Saliers, 45, wrote the
CD's ebullient single "What Are You Like,"
radio-ready pop that sounds like a blissed-out love song. She
says the cut is actually a tribute to two friends "who
really saved me when I was having a rough time." By that
she means, "A relationship breakup and midlife crisis.
That, and the war in Iraq and the Bush administration. That's
about it," she jokes.
"What Are You
Like" has the potential lyrically and stylistically to
endear itself to mainstream listeners. Over the years, Saliers
says, "I do think that we have been boxed in by labels and
that we might be more easily dismissed because of that. I have
always felt that our music had a broader scope than what we
were given credit for."
The latter point stands
up, particularly considering the mid-career success Saliers and
Ray experienced with the female-centered Lilith Fair concert
tour, an ideal forum to showcase their music.
Shaming of the Sun
, released around the time of the tour in 1997, debuted at
number 7 on the Billboard album chart, buoyed by the Lilith
"Lilith Fair was
remarkable; I consider that tour a highlight of our entire
career," says Saliers, who recalled reveling in the
camaraderie of all the artists, from headliner and founder
Sarah McLachlan to Sheryl Crow to Angelique
Since that success,
Indigo Girls' mainstream popularity has ebbed considerably,
while their lesbian fan base has remained true blue. This is
not to say that their shows -- typically held in theaters such
as Radio City Music Hall, in New York, and at summer folk
festivals -- are entirely homogenous. The duo has witnessed a
new generation of both gay and straight fans -- the children of
die-hard enthusiasts -- attending their concerts. The
difference now is that fans snap cell phone
photos rather than tossing lingerie.
"They don't do
that anymore," says Ray, laughing.
Is she saddened that
her audiences are now largely made up of gay women,
with mainstream fandom perhaps a thing of the past?
"When I listen to
Joe Strummer, I'm not thinking,
That's heterosexual white boy music.
Wow, I can really relate to that song.
I want some white guy to hear what I am doing and relate to
it," Ray explains. "And I want some black guy to
relate to it. Songwriters want people to relate. You can't
pick that -- you can't choose that. You can't force it.
You just have to be happy for who does relate."
In the context of the
unusual Lilith Fair experience, where female singer-songwriters
rode the airwaves in impressive numbers, Saliers recognizes
where her music is today. "Singer-songwriters will
probably mostly remain on the fringe of popular music,"
she says, "but their fans are loyal. They buy records --
not just singles -- and they come to shows. Serious women
writers and artists are able to maintain long, successful, and
meaningful careers. I am thinking of amazing women like Lucinda
Williams or Patty Griffin."
Songwriter Joan Osborne
met Indigo Girls on the road and in recent years lent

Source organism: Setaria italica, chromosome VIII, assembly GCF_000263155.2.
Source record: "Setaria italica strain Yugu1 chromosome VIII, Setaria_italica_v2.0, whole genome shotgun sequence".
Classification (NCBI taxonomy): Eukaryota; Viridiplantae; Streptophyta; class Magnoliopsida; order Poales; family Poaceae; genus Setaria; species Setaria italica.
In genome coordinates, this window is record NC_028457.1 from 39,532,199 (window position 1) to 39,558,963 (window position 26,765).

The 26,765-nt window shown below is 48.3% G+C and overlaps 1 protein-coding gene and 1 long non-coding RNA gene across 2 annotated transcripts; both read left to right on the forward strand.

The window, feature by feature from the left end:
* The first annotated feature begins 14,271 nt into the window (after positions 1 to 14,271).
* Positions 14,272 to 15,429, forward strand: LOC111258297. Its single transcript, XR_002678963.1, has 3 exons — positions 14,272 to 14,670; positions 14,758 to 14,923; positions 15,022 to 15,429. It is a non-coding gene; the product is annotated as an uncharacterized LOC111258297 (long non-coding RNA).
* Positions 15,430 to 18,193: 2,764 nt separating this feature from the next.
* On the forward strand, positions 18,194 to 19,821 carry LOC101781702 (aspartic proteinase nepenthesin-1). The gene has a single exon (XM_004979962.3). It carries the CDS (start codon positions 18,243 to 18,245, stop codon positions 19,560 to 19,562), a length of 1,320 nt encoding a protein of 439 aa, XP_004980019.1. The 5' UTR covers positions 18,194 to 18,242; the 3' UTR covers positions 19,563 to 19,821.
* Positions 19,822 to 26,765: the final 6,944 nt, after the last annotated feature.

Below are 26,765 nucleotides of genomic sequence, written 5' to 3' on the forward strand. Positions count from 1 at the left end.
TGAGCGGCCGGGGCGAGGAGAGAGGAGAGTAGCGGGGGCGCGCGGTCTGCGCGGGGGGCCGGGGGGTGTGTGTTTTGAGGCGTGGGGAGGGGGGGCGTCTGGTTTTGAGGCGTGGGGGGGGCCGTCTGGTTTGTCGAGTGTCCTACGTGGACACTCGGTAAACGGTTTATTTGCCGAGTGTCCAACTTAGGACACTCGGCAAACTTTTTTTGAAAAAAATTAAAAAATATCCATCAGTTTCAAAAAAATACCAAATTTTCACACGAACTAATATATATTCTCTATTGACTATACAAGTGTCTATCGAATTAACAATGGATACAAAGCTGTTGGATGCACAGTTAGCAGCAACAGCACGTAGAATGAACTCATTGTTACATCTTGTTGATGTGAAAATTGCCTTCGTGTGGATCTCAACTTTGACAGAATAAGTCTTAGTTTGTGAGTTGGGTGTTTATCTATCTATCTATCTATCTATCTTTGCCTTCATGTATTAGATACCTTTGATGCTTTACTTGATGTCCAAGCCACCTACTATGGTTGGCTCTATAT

backing vocals to two of their CDs. She draws parallels between
the evolution of their careers and her own.
followings not just from people who have heard the recording
but from people who have come to see live concerts year after
year," says Osborne, who mentions, incidentally, that
rumor has it another Lilith Fair tour is on its way.
"When I have been
around Amy and Emily, I see women who are certainly not selling
millions of records like their first big hit, but who have
found a way to make music they are interested in and proud of.
They have also found a way to work on political causes they are
very much involved in -- sometimes more than their music,"
Ray, who lives in rural
Georgia with her partner, filmmaker Carrie Schrader, and
Saliers, who lives in Decatur, each lead busy lives outside
their songwriting. Together they founded the organization Honor
the Earth in 1992, dedicated to Native environmental issues.
Saliers is an avid wine collector who co-owns the Decatur-based
restaurant Watershed. She has also written a book about music
and spirituality with her theologian father, and the two give
talks around the country on the topic.
As for their future as
a musical duo, Anthony Columbo,
charts manager, sees Indigo Girls as part of those forging
forward within a new paradigm of independent artists.
more common for artists to strike out on their own,"
Columbo says. "It's more financially feasible: You can
make a cheaper record with fewer marketing costs and less
He points out that
while their last CD,
Despite Our Differences
, sold only 100,000 copies, "It may not have been what
Hollywood signed on to, but it's not a bad number." He
adds, "You don't see a lot of female artists with
careers as lengthy, from a radio and sales standpoint. This is
a group that has been around over 20 years."
So what's the key to
the perennial staying power of Emily Saliers and Amy Ray?
Osborne says it's the least complicated thing you can imagine.
"What you see is what you get with them, in a pretty deep
way. They're wearing their hearts on their sleeves, as far
as their politics go, as far as their music goes."